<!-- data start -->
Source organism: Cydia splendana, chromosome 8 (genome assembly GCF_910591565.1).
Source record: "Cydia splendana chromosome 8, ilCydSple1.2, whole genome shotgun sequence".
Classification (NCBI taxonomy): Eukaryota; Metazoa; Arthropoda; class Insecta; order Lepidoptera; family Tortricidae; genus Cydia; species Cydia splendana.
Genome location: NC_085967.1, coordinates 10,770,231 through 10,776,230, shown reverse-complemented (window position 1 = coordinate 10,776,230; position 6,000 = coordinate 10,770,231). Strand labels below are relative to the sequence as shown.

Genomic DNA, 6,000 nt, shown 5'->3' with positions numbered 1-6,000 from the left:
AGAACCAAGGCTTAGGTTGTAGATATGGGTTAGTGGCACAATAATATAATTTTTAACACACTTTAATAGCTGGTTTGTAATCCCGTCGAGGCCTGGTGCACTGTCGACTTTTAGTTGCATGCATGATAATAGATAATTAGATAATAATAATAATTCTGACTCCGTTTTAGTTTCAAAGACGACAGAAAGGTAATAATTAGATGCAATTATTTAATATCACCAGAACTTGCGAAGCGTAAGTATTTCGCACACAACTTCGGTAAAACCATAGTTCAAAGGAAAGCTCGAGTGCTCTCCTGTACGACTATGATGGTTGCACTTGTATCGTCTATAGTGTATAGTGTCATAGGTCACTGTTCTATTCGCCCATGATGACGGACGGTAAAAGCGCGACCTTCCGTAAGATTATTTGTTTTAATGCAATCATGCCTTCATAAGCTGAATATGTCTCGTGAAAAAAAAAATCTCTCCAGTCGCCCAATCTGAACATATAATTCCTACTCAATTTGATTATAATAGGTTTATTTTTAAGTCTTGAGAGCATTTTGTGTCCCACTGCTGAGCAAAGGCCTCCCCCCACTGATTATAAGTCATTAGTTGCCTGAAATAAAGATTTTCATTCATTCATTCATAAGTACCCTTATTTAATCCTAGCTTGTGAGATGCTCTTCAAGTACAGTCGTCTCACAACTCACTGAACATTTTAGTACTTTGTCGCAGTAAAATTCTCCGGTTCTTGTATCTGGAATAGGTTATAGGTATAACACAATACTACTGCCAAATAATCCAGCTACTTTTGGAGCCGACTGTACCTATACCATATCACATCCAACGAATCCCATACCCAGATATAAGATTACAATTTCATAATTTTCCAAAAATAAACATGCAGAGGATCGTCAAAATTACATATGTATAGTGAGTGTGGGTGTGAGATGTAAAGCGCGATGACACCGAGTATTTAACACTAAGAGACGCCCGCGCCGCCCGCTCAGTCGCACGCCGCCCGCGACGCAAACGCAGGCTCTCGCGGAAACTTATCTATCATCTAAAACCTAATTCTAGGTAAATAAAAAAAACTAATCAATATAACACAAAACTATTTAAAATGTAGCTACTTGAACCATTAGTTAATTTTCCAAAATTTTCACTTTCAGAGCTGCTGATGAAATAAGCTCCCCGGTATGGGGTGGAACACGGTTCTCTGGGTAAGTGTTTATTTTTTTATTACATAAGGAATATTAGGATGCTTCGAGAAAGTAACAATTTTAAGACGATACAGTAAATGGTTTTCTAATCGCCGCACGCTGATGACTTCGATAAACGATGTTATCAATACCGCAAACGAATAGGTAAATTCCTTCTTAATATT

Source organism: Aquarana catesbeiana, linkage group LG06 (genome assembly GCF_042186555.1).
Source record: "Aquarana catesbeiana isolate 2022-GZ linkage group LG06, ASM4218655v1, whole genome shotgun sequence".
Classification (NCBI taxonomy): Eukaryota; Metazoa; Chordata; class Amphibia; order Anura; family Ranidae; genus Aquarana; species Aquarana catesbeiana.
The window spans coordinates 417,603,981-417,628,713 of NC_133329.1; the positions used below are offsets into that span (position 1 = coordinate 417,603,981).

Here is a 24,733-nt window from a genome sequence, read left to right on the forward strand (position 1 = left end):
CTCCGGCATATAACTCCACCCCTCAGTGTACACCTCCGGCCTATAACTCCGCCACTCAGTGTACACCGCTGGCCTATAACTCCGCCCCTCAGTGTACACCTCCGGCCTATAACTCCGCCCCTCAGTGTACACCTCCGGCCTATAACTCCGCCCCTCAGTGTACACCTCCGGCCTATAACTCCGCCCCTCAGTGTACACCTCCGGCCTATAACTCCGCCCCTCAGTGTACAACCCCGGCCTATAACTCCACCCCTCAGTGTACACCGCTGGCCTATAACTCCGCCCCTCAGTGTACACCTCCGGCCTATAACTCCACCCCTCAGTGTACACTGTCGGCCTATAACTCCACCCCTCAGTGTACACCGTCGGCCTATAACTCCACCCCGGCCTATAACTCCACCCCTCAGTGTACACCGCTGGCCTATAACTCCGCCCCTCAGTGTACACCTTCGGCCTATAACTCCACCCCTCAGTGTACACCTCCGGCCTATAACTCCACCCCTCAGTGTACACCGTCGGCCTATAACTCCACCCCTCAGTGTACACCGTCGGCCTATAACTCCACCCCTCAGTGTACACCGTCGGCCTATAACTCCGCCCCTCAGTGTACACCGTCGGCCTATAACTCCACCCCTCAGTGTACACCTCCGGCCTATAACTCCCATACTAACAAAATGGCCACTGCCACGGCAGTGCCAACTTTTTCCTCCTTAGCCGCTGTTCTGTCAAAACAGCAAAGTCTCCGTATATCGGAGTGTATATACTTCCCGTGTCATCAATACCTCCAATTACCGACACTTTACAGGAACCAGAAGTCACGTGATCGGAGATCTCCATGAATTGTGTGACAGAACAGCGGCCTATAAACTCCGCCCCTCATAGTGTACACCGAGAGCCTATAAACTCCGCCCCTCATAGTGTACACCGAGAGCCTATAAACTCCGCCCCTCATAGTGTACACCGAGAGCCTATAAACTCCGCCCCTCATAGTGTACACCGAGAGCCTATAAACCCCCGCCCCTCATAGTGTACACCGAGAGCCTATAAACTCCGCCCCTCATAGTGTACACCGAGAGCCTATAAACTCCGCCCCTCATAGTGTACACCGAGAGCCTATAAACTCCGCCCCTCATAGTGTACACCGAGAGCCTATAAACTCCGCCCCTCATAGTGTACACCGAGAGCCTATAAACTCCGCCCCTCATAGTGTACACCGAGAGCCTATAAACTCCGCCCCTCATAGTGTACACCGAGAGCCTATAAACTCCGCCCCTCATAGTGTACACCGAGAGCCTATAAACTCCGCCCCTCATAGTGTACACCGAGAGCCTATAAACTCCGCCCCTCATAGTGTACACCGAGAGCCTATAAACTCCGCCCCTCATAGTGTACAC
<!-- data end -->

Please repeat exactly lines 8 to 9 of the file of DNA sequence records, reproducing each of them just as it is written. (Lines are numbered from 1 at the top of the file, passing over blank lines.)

Source record: "Aquarana catesbeiana isolate 2022-GZ linkage group LG06, ASM4218655v1, whole genome shotgun sequence".
Classification (NCBI taxonomy): Eukaryota; Metazoa; Chordata; class Amphibia; order Anura; family Ranidae; genus Aquarana; species Aquarana catesbeiana.